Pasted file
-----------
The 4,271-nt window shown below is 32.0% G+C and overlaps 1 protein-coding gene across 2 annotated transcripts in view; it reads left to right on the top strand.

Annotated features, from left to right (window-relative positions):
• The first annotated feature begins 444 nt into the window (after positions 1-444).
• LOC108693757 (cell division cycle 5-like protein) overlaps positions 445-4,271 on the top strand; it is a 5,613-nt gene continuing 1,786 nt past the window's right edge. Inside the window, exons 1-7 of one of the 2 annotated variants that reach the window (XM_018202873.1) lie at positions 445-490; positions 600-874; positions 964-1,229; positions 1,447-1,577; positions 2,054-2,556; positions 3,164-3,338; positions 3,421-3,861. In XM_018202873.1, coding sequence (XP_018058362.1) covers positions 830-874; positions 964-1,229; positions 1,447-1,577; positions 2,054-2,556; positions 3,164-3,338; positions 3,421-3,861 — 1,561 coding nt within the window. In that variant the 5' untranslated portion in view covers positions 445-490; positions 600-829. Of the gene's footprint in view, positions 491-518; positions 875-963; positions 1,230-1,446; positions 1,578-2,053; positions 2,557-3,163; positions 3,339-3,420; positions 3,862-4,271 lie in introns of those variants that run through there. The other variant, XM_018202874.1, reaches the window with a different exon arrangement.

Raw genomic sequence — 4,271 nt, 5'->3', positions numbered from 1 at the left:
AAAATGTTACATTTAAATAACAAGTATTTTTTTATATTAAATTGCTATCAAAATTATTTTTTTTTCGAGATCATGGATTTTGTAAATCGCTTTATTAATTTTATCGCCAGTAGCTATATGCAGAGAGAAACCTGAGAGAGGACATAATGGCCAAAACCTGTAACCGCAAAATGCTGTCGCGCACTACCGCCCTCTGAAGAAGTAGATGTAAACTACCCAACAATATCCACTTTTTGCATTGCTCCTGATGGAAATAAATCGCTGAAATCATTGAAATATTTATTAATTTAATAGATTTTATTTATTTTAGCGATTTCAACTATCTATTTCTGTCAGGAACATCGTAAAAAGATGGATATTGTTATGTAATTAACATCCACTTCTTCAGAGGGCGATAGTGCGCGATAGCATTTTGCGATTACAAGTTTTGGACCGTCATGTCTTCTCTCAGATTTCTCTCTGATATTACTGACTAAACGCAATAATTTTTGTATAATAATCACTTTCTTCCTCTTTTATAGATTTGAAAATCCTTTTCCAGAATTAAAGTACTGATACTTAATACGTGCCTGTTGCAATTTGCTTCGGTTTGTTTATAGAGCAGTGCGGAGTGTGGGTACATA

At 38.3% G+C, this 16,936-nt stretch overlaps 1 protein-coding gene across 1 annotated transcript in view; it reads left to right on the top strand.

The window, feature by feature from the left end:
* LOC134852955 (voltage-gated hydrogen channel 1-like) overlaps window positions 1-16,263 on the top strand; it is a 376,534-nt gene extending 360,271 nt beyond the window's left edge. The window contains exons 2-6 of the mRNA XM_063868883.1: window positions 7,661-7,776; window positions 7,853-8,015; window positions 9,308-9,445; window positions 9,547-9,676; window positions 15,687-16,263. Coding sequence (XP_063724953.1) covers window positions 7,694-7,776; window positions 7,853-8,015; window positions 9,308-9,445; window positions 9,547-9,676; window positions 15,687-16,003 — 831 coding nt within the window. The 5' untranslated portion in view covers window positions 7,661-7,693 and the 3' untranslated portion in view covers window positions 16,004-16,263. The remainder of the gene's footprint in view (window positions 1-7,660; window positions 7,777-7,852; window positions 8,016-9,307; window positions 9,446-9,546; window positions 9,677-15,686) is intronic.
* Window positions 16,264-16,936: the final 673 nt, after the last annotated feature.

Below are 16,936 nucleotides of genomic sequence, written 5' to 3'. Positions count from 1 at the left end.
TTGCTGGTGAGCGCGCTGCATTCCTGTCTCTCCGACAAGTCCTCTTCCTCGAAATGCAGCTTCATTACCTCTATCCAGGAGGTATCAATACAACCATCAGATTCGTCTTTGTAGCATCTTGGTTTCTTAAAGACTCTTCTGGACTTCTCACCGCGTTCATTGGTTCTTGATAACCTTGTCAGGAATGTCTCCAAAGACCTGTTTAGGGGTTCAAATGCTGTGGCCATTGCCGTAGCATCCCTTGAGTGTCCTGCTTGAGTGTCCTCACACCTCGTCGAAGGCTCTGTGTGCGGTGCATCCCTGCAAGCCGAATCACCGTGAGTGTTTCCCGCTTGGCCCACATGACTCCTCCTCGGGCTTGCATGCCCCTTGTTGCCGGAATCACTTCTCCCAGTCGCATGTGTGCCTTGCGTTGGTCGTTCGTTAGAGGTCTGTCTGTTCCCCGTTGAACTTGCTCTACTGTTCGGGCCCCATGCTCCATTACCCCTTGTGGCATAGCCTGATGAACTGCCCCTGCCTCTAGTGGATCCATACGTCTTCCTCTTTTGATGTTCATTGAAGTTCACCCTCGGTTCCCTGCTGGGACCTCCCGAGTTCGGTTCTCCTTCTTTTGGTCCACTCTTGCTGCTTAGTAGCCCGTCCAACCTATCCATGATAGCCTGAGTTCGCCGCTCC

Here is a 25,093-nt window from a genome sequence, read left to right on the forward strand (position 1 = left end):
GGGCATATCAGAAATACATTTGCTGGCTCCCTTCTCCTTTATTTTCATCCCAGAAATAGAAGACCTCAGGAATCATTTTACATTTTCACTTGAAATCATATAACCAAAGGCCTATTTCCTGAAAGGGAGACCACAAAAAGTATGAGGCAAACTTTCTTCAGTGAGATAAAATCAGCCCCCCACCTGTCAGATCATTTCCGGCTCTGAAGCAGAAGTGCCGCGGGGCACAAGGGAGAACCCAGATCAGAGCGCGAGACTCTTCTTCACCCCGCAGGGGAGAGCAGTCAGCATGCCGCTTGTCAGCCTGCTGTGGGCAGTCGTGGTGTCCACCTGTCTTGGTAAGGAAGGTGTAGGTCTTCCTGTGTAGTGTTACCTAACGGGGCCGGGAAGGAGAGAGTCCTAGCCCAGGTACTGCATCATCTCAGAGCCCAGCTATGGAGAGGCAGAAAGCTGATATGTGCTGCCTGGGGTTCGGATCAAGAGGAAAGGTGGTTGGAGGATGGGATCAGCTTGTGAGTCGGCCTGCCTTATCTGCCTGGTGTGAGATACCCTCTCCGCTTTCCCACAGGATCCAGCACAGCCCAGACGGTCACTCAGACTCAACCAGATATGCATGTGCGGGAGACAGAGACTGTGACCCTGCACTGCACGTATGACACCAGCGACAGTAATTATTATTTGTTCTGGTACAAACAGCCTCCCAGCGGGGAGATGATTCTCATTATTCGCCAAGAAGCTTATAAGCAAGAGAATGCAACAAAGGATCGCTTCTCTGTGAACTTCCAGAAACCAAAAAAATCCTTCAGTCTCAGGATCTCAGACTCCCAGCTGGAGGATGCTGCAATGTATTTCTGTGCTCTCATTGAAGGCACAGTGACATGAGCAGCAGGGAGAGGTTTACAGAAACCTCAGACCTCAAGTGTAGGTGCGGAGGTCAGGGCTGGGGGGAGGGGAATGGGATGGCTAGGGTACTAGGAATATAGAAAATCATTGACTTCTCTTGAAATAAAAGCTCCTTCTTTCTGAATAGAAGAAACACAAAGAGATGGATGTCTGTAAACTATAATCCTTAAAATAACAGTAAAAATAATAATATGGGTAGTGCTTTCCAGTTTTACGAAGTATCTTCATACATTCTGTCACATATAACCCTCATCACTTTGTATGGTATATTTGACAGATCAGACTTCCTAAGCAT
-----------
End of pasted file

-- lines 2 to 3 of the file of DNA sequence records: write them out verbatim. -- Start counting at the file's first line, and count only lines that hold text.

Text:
Annotated features, from left to right (window-relative positions):
• The first annotated feature begins 444 nt into the window (after positions 1-444).